When a Maasai child is born, he/she is not given an official name, rather a temporary name called embolet, meaning an opening, which is used to refer to the child from the day of his birth, until the naming ceremony is held. The time of naming depends on the clan and some children may be as old as three years before the naming ceremony, called Enkipukonoto Eaji “coming out of the seclusion period” is held. During the period of seclusion, mother and baby let their hair grow long.

As the ceremony begins their heads are shaved clean. The preparations for the naming ceremony take two days with specific activities being carried out. First, two sponsors, one for the mother and another for the baby are selected to assist during the ceremony. Then two male sheep are selected, one to be eaten on each day of the ceremony. Then the mother puts a bracelet, called olkererreti, made using the right leg of one of the sheep,on the child’s right hand. At the beginning of the ceremony, the mother drinks water collected from a river using a calabash.

Once the meat is ready and all the above activities have been carried out, the mother is given the water in the calabash to drink, and the mother’s sponsor announces that the ceremony is ready to begin. The mother and her sponsor are then joined by other women who begin by examining the child’s embolet and decide on a new name based on the child’s personality. If people are fond of the temporary name, that name may be kept. The women bless the child and the new name, saying “May that name live in you” and the new name called the enkarna enchorio, becomes permanent. At the end of the ceremony the mother removes the baby’s bracelet. During the two days of the naming ceremony, the mother and her baby are honoured by being the only ones who may open and close the gate to the kraal (the Maasai typically fenced-in family settlement that contain a few houses and their cattle).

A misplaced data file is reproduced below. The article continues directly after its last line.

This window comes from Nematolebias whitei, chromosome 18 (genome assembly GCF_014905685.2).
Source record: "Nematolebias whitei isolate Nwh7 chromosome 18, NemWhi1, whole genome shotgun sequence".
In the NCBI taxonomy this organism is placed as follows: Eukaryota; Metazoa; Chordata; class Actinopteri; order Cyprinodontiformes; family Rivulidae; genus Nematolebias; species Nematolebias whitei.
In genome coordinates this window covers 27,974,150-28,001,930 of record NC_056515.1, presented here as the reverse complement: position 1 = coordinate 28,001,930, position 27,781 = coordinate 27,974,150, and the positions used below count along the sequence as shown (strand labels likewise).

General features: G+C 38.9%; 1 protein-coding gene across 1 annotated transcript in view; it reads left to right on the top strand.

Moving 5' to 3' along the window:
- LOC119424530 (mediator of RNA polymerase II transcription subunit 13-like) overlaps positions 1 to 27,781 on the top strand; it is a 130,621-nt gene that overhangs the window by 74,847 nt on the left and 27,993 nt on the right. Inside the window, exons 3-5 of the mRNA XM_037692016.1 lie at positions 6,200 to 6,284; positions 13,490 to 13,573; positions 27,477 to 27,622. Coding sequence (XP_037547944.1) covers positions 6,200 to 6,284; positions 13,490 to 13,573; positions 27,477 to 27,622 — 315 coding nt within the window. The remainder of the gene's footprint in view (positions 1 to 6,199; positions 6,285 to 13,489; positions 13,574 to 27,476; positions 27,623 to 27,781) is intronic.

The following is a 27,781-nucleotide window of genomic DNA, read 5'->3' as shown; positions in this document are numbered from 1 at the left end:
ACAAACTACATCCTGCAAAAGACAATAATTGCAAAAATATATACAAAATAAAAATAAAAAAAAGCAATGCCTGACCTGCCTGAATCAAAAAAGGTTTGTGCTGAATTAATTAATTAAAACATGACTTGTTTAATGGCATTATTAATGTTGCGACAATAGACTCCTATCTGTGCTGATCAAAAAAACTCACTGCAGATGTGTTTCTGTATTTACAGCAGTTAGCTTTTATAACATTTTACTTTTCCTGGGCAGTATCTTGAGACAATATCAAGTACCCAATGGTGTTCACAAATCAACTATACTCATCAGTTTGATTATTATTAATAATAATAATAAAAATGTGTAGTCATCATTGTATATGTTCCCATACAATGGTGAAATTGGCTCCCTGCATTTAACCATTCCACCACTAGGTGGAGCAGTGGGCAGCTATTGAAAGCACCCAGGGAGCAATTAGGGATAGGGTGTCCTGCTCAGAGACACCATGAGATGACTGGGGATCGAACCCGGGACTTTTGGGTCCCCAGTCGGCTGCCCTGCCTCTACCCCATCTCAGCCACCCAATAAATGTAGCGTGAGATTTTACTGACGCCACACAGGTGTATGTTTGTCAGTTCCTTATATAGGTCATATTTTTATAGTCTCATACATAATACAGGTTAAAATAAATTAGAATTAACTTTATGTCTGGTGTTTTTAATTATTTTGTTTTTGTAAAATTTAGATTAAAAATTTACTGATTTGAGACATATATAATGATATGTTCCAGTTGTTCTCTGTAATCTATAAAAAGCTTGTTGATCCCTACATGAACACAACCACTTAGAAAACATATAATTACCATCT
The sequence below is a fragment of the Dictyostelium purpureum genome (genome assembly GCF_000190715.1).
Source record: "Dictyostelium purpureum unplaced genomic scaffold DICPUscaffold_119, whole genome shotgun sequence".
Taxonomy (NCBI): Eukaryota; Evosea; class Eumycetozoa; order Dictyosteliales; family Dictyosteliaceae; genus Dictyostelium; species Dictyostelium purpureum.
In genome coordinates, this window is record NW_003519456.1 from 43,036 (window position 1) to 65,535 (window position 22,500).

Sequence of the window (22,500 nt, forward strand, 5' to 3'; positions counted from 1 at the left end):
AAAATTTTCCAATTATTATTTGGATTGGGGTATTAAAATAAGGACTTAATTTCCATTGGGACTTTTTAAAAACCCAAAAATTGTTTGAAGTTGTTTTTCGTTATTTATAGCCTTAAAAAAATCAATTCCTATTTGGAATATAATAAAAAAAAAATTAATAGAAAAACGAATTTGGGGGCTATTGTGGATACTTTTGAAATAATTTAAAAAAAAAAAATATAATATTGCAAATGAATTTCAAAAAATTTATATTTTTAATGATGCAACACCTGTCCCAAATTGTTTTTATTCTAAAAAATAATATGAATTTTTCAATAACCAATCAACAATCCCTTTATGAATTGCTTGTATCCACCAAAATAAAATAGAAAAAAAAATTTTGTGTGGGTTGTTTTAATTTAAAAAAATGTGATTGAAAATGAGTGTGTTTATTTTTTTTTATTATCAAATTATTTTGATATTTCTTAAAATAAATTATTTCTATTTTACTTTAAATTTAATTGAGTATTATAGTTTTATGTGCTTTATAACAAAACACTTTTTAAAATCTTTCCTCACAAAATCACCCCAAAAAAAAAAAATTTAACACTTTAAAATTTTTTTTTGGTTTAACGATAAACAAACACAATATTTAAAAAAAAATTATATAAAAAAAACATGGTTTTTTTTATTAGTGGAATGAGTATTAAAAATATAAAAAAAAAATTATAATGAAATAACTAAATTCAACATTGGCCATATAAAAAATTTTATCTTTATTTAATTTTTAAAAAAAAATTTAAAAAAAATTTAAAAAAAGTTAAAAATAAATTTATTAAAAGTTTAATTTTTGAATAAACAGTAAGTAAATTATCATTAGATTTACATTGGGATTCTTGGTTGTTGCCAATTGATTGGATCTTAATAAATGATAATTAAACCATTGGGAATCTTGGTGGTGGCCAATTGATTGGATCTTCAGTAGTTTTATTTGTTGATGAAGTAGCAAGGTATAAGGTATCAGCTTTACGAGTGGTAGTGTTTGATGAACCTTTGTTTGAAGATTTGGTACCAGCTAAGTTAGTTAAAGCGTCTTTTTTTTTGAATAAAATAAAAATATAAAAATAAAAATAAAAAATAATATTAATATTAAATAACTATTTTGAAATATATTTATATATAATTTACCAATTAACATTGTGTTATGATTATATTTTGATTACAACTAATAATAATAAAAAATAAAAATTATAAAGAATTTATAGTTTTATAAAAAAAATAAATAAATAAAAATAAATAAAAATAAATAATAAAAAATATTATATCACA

Initiation: Every 15 years or so, a new and individually named generation of Morans or Il-murran (warriors) is initiated. This involves most boys between 12 and 25, who have reached puberty and are not part of the previous age-set. The rite of passage from boyhood to the status of junior warrior is circumcision, emorata. Two days before boys are circumcised, their heads are shaved. The healing process takes 3-4 months, and the initiates remain in black clothes for a period of 4-8 months. During this period, the newly circumcised young men live in a “manyatta” a village built by their mothers.

For the initiates, junior warriors, to achieve the status of senior warrior, further rites of passage are required, culminating in the eunoto ceremony, the “coming of age”. When a new generation of warriors is initiated, the existing ilmoran will graduate to become junior elders, who are responsible for political decisions until they in turn become senior elders.

Young women undergo excision (female circumcision) as part of an elaborate rite of passage ritual in which they are given instructions and advice pertaining to their new role, as they are then said to have come of age and become women, ready for marriage. Women who will be circumcised wear dark clothing, paint their faces with markings, and then cover their faces on completion of the ceremony.